AERO - Engine Fuel Filter Contamination
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Dirty fuel is the main cause of engine fuel filter contamination. Although itís a difficult problem to isolate, airlines can take steps to deal with it, including auditing fuel suppliers to ensure that they are following applicable fuel handling requirements and replacing engine fuel filters more often.


By Michael Jones
Senior Service Engineer, Propulsion

Fuel contamination can take many forms, but the result is often the same: a fuel filter bypass indication that may cause delays if the pilot elects to return to ground or divert to have the fuel filter inspected or replaced. This article addresses contamination of the engine fuel filter.


In 2003, the International Air Transport Association (IATA) Technical Fuel Group formed a team comprising airlines, airframe manufacturers, and fuel suppliers to study the reasons behind an increase in the number of reported fuel filter impending bypass indications and more frequent filter replacements being reported by airlines. The team examined many reports of contaminated fuel filters but could not determine a single cause of the problem. The majority of the fuel filters examined were filled with silicates (i.e., dirt), sulfates, iron oxide (i.e., rust), and salts (see fig.1). The team could not draw a specific conclusion but suspected that the contamination was being uplifted with the fuel. The team also suspected that the fuel technically would pass the ATA 103 fuel handling specification for cleanliness.

Figure 1

A visual inspection of a fuel filter reveals a variety of contaminants.

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An impending bypass indication will show when the differential pressure switch in the engine fuel filter is actuated (10.5 to 12.5 pounds per square inch on the CFM53-3 engine). On the Boeing 737, the FILTER light on the P5-2 panel and MASTER CAUTION indicator will illuminate when this differential pressure switch is actuated. The Boeing 757, 767, 777, and 747-400 will show an engine fuel filter message on the Engine Indicating and Crew Alerting System.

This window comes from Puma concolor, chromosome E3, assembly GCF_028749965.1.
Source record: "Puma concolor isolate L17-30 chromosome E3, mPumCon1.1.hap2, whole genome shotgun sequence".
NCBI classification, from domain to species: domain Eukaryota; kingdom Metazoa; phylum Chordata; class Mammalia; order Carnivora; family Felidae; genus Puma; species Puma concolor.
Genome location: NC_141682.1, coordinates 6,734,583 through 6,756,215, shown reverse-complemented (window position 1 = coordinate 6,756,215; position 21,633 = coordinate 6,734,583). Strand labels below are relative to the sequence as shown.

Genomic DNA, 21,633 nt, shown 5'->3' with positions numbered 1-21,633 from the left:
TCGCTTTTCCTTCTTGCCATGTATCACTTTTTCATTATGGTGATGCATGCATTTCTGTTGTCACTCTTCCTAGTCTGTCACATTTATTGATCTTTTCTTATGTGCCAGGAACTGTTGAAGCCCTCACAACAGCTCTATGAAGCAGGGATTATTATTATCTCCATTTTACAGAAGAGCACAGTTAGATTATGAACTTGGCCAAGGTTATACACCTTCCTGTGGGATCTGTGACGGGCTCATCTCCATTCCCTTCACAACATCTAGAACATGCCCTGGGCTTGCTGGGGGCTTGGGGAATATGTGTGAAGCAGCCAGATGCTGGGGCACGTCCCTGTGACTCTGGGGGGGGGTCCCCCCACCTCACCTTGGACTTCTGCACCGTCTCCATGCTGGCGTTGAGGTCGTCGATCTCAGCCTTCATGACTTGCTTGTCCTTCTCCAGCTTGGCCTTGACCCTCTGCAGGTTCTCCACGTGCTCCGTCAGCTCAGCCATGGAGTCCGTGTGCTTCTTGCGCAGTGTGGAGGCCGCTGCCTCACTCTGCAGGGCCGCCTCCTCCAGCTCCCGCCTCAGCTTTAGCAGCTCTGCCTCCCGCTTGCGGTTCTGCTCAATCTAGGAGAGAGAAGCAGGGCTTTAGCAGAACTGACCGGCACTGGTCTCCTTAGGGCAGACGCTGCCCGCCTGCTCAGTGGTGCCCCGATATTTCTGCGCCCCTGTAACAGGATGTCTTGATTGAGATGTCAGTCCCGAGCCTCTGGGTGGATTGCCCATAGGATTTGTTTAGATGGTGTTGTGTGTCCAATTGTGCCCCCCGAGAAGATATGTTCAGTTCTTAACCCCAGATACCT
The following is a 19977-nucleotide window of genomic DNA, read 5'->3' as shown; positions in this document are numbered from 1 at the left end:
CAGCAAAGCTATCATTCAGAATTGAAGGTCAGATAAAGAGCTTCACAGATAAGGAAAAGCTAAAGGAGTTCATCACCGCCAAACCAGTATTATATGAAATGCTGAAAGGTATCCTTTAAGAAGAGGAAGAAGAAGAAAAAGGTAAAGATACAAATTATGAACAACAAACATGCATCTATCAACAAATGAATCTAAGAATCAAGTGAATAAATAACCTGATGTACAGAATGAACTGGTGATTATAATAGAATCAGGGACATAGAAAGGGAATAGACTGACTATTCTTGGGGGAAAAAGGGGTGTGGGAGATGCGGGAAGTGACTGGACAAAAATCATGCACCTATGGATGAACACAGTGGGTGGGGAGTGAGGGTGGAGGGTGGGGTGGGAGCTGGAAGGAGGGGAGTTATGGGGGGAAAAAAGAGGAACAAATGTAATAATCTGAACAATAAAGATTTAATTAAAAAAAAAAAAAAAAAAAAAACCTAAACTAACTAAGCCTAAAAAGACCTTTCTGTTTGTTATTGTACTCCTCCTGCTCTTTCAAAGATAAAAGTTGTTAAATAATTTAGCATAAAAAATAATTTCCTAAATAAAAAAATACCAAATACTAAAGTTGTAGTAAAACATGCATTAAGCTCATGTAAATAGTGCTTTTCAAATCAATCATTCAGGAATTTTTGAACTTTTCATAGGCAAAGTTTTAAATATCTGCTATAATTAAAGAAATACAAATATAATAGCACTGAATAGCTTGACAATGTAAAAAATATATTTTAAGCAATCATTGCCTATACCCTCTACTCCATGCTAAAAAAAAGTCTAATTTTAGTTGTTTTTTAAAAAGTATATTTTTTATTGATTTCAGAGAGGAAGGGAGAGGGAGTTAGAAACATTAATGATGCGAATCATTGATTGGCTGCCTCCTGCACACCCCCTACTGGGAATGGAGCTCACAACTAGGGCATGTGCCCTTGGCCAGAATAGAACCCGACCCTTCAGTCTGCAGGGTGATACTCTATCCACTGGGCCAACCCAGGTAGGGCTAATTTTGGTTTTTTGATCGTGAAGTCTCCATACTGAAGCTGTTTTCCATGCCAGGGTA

Fuel filter bypass indications are required by the Federal Aviation Administration (FAA). In its publication Airplane Turbofan Engine Operation and Malfunctions ó Basic Familiarization for Flight Crews, the FAA explains, ďIf the fuel filter at the engine fuel inlet becomes clogged, an impending bypass indication will alert the crew for a short while before the filter actually goes into bypass.Ē

The filter and indication system are designed so that the mission can be completed under normal levels of particulate contamination in the fuel. Most impending bypass indications occur during the takeoff roll or climb because this is the phase of flight that typically has the highest fuel flow through the filter, and greatest delta pressure across the filter.

If a flight crew receives a fuel filter bypass indication during a flight, procedures do not specifically call for a diversion or return to airport. It is up to the flight crew to return to ground, divert, or continue with the flight. If there are adequate alternate airports along the route of flight, and only a single engine fuel FILTER BYPASS light is illuminated, with no abnormal operation, the captain may make the decision to proceed with the flight. A fuel FILTER BYPASS light with any abnormal engine operation should be cause for a diversion. In addition, an immediate diversion should be performed if both engine bypass lights are illuminated or have illuminated during the flight.

In any case, itís important to keep in mind that the alert is an impending bypass indication: the filter can still handle several more grams of material before the bypass valve opens and it is unlikely an actual filter bypass would occur during that flight. At this point, if contamination gets past the filter, it is possible for the engine to shut down. However, Boeing has not had any reports of an engine shutdown due to dirt contamination.

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